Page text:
Ed Day, Rockland County Executive

July 31, 2014
Contact:   Scott Salotto (845) 638-5645


NEW CITY, NY  --  Calling it "a bad bill for the people of Rockland County," County Executive Day today vetoed a local law which could have brought meaningful reforms to the county charter.

"Substantive changes to the charter were promised by the Legislature, but the final product remains weak on ethical standards and comprehensive oversight," the County Executive wrote in a message to the Legislature. "As I made clear, I will not approve this local law without term limits, an enhanced 'two hat' rule and special elections for legislative vacancies."

The current County charter, which acts as a blueprint for Rockland's system of government, was adopted in 1984 and was originally designed to diffuse power among the County Executive and the Legislature. There is broad agreement that the 25-page charter needs to be updated, streamlined, made simpler and more flexible, allowing changes to reflect our changing county. County Executive Day said agreement on those specific changes has been elusive.

The County Executive told lawmakers, "The process to revise the charter was significantly flawed. The version of the bill finally passed differed substantially from the two other versions previously placed on the Legislators' desks.  This is a violation of Municipal Home Rule Section 20(4)."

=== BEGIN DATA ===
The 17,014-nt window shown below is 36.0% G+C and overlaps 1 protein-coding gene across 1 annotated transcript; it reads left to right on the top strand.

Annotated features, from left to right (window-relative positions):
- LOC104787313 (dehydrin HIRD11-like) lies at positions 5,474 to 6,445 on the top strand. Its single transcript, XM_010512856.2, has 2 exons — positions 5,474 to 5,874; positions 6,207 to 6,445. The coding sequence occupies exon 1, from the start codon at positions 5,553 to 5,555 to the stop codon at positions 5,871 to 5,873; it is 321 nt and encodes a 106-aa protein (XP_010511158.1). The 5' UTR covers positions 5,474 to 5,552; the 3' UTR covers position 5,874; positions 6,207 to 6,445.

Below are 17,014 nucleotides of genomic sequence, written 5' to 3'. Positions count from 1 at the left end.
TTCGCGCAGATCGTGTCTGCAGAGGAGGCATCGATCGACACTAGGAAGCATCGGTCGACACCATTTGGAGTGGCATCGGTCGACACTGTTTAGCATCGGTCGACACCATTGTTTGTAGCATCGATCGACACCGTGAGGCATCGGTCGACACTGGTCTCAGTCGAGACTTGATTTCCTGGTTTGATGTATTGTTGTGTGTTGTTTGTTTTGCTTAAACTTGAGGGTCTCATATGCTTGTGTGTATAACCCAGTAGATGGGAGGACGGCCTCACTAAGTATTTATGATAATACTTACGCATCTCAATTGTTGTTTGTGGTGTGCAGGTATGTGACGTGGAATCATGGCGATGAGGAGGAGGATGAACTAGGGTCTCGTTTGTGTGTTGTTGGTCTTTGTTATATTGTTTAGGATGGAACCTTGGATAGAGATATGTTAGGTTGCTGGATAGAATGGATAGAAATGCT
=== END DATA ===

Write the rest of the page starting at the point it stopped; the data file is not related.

"While constructive dialogue produced agreement on Legislative-submitted proposals, a similar collaboration did not extend to the key issues raised for consideration by my Executive Staff," he said.

Day said he stands with all people of the County in supporting improvements that make Rockland better, not a revised county charter with critical changes reduced to little more than weakened gestures. "I stand for what will strengthen our communities for years to come, not what serves the short-term political interests of a few."

"While the measure does include meaningful reform to the budget process and a provision for the appointment of a Deputy County Executive, the compelling issues facing government were fully ignored by the legislative leadership," said Day.  "If we are to open the Charter for improvements, we must include essential changes sought by the people. Our residents deserve no less."